When Mark Reynolds was asked about breaking his own major league record for strikeouts in a season, he said, "So what? So what?" Um, how about because in almost one-third of your at-bats this season you have failed to even put the ball in play. That is difficult to believe, especially for a player of Reynolds' ability. A 40-home run, 100-RBI season is impressive (Reynolds is one of only four players in the majors to do this year), but it looks a lot more flukish when so much of the time you're not even making contact with the ball. For some perspective: Reynolds has struck out more times in the past two seasons (410 entering Wednesday night) than Joe DiMaggio did in his entire 13-year career, and almost exactly the same number of times that Yogi Berra did in his 19 seasons (414). So, that's what.
26 Baltimore Orioles
Last Week: 27
What was worse for the Orioles this week? Not winning a single game or having one of their most promising young players, Nolan Reimold, undergo surgery to fix his Achilles tendon, which may keep him rehabbing right up until spring training starts? As usual, about the only good news is Brian Roberts, who tied Lance Berkman's record for most doubles by a switch-hitter and now will attempt to become the single-season record-holder for doubles by a second baseman, and perhaps, the first player since 1936 to record 60 doubles in a season. Not exactly Maris chasing Ruth, but still interesting.
27 New York Mets
Last Week: 28
The Mets' season has been quite depressing, and perhaps nothing captures that mood better than a New York Daily News poll asking fans whether Jose Reyes, who is still trying to return this season from the hamstring injury that has kept him out since May, will ever be an elite player again. Fifty-four percent of respondents answered "No, his best years are behind him." Even by the understandably pessimistic tone of Mets fans -- the last four seasons alone should be enough to make any Met fan consider breaking up with the team -- that was a little surprising. Reyes is still just 26 years old and far from done, but if he needs offseason surgery to fix his hamstring, it will be interesting to see how he responds next year.
28 Cleveland Indians
Last Week: 25
Things have gotten so bad for the Indians of late that some in Cleveland are actively trying to pass off their awful finish with the "good news" that they will get a top-five draft pick out of it. Unfortunately, this isn't basketball and one top-five pick won't fix what ails the Tribe. The Indians are now 3-19 in the month of September. Somewhere Jake Taylor is furious, Ricky Vaughn is probably pitching in the California penal league and Roger Dorn is not caring at all.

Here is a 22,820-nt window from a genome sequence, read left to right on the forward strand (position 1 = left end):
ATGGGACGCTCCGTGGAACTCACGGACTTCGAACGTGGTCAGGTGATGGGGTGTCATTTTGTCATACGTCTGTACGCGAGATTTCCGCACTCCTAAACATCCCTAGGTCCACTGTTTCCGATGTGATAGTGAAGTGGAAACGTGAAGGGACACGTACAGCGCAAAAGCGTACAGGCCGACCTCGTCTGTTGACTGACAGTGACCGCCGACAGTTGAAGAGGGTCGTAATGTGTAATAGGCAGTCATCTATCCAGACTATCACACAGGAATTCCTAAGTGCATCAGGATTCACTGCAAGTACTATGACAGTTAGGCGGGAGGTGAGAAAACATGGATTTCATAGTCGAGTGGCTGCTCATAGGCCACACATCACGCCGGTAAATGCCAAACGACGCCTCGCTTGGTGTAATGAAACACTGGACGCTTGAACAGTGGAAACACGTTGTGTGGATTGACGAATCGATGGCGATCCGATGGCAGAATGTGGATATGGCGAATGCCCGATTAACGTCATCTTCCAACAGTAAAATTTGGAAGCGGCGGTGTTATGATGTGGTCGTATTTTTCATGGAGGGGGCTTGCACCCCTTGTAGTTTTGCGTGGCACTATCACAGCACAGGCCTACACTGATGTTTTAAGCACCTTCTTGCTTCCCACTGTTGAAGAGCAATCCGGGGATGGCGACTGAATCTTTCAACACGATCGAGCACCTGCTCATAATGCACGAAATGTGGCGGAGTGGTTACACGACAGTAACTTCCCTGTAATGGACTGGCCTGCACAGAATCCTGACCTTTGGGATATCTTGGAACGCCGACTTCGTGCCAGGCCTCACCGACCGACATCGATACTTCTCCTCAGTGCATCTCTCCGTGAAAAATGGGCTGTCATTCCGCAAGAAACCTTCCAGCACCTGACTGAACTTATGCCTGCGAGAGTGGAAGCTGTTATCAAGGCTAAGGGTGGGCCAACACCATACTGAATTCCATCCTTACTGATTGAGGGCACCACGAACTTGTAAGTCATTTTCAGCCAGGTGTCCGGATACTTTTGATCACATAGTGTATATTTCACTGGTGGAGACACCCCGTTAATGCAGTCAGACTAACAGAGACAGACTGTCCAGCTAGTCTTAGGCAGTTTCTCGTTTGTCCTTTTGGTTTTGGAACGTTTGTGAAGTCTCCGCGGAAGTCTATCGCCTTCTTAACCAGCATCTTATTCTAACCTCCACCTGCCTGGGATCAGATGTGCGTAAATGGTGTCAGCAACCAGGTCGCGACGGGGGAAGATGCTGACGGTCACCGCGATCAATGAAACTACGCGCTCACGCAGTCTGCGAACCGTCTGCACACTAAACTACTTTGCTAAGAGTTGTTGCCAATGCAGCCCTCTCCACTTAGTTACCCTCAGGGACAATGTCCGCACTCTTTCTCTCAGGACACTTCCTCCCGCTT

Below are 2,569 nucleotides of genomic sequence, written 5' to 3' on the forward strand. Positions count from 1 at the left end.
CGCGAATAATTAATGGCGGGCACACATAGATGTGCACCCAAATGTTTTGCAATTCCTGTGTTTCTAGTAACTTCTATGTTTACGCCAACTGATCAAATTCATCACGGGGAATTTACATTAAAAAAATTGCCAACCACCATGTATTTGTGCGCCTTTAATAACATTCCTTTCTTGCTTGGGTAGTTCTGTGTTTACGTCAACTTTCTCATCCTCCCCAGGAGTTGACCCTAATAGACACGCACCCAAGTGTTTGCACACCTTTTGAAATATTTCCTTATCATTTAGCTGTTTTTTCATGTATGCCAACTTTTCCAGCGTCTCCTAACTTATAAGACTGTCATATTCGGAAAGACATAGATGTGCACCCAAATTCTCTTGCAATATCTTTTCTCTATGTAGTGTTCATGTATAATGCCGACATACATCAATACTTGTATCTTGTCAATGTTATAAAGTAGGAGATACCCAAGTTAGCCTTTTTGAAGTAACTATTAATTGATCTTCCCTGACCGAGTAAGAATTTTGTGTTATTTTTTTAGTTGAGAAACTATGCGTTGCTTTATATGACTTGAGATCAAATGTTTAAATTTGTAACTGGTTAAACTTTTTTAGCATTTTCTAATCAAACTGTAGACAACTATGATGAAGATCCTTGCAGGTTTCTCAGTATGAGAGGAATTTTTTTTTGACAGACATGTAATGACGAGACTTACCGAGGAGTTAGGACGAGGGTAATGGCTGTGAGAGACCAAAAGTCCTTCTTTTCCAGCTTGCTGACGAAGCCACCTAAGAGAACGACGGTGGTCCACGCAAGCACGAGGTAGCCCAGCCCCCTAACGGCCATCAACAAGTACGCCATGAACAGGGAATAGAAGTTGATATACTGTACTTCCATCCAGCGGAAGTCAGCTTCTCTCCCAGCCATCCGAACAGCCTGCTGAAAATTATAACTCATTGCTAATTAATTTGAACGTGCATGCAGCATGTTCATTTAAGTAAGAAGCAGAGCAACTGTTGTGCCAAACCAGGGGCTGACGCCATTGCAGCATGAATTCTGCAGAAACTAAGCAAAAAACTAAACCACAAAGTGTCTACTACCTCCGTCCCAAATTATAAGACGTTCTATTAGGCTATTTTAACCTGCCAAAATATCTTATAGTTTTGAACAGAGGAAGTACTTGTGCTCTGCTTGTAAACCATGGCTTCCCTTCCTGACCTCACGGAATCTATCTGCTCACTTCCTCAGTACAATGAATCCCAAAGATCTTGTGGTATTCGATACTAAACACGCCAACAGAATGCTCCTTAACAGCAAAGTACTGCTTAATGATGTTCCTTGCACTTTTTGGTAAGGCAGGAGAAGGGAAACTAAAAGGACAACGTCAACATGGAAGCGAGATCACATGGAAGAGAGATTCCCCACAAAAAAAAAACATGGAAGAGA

29 Washington Nationals
Last Week: 29
On Tuesday night, the Nationals had more errors than runs scored in a loss to the Dodgers (their 99th of the season), leaving them one loss away from becoming the first team this year to reach that dubious milestone and the second straight season they've had triple-digit defeats. There are still two people at Nationals Park looking for important wins this year: John Lannan, who needs one more victory for his tenth of the season (the last time the Nats failed to have any pitcher reach double-digits in wins was two years ago, when Matt Chico led them with a mere seven) and, of course, Teddy Roosevelt, who had an injury this week and remains 0-for-forever in the President's Race.
30 Pittsburgh Pirates
Last Week: 30
Another lesson in the lack of worldliness of some major league baseball players, courtesy of the Padres' David Eckstein: "When we were home last week and it was mentioned that there'd be the G-20 in Pittsburgh, some of the guys thought it was the new Gatorade," he told the San Diego Union-Tribune. "I went to church here this weekend and (the minister) was even talking about it, saying this was a great opportunity for the people of Pittsburgh to look at what's happening in the world and contemplate something beyond the Steelers." You mean nobody is contemplating the Pirates? If any sports team in Pittsburgh needs prayers these days, it's the Bucs, who have dropped five straight.